Design of Experiments > Grounded Theory
What is Grounded Theory?
Grounded theory involves the collection and analysis of data. The theory is “grounded” in actual data, which means the analysis and development of theories happens after you have collected the data. It was introduced by Glaser & Strauss in 1967 to legitimize qualitative research. However, it’s use isn’t limited to qualitative studies; it is a general method that can be applied to many areas of research.
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To start the grounded theory process, you should:
- Identify the area of interest.
- Avoid preconceived theories and focus on the data only.
- Use theoretical sensitivity— an awareness of subtle messages and meanings in data.
Research stops when you have reached theoretical saturation: the point where you have sampled and analyzed your data until you have exhausted all theories and uncovered all data.
Grounded theory commonly uses the following data collection methods:
- Interviewing participants with open-ended questions.
- Participant Observation (fieldwork) and/or focus groups.
- Study of Artifacts and Texts
The general theory can be broken down into two parts: methods and products.
Grounded theory provides qualitative researchers with guidelines for collecting and analyzing data. Although there are “probably as many versions of grounded theory as there were grounded theorists” (Dey, 1999), all of the versions have the following aspects in common (Charmaz, 2006):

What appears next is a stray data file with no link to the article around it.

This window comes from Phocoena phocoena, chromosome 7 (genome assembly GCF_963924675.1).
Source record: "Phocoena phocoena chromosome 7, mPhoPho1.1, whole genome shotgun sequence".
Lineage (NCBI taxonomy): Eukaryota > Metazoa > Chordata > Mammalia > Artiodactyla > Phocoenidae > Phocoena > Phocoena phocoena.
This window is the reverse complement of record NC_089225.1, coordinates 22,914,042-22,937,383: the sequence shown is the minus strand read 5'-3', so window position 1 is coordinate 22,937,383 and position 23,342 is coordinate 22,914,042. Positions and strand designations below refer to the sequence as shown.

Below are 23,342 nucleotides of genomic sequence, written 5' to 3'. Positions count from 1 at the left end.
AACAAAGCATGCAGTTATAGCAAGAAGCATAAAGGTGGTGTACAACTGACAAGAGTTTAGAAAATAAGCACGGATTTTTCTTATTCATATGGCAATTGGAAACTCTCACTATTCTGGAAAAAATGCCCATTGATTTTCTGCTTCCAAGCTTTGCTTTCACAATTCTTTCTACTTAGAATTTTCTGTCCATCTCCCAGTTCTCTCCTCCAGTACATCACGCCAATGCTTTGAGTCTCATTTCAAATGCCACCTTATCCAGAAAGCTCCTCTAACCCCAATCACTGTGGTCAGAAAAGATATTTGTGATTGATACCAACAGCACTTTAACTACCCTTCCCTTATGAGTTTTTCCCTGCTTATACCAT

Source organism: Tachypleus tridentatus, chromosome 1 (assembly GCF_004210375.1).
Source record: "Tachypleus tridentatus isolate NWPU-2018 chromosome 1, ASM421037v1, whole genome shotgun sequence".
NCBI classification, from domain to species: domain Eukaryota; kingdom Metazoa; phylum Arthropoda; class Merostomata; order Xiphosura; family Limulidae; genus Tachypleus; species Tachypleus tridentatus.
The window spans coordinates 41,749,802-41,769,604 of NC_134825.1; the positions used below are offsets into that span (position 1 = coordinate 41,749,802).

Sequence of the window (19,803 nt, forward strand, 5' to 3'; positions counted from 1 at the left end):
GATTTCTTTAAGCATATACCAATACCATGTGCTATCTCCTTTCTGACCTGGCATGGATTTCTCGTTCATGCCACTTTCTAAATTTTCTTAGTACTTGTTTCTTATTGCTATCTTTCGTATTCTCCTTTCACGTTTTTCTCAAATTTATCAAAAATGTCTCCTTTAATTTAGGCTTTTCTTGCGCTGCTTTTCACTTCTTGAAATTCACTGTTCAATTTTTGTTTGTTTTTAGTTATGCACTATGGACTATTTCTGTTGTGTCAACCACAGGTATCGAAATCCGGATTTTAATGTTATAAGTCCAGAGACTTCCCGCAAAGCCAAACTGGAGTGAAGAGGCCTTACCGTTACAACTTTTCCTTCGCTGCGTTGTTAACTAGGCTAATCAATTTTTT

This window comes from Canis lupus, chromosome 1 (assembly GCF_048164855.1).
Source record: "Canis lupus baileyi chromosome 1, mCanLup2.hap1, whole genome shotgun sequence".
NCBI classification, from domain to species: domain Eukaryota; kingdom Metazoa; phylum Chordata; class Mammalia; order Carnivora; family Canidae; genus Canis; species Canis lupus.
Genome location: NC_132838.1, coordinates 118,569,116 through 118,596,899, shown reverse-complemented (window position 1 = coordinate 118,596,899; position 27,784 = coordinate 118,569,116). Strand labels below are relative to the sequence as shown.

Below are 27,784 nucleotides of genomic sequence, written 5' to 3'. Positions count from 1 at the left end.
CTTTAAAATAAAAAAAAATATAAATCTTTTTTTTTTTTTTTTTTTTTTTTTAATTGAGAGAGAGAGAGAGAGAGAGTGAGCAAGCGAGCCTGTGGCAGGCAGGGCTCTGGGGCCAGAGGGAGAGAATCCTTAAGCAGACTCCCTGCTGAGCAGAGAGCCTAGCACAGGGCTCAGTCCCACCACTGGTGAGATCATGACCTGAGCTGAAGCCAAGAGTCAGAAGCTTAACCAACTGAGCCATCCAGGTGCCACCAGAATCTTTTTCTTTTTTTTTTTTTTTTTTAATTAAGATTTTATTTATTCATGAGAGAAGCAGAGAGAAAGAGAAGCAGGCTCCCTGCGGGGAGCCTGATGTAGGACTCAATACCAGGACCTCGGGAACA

- Coding (labeling and categorizing) from collected data instead of relying on theories not grounded in data.
- Social processes are discovered in the data.
- Abstract categories are constructed inductively.
- Categories are refined using theoretical sampling.
- The gap between coding and writing is bridged with analytical memos.
- Categories are integrated into a theoretical framework.
In order to say that your research is based in grounded theory you must follow the explicit, sequential guidelines. Employing just one or two methods does not make the study “grounded.”
Data analysis should happen at the same time as data collection. In other words, you shouldn’t wait until all your data is collected before analyzing it; these methods should be fluid and change if your data uncovers a new theory or potential direction. This type of concurrent data analysis and data collection is often referred to as constant comparative analysis and theoretical sampling.
Coding should be line by line, open coding: read through data several times, creating summaries for the data using preliminary labels. Axial coding is used to create conceptual families from the summaries, followed by selective coding which turns the families into a formal framework with a variable that includes all of the collected data. See this blog post for some great examples of these coding types.
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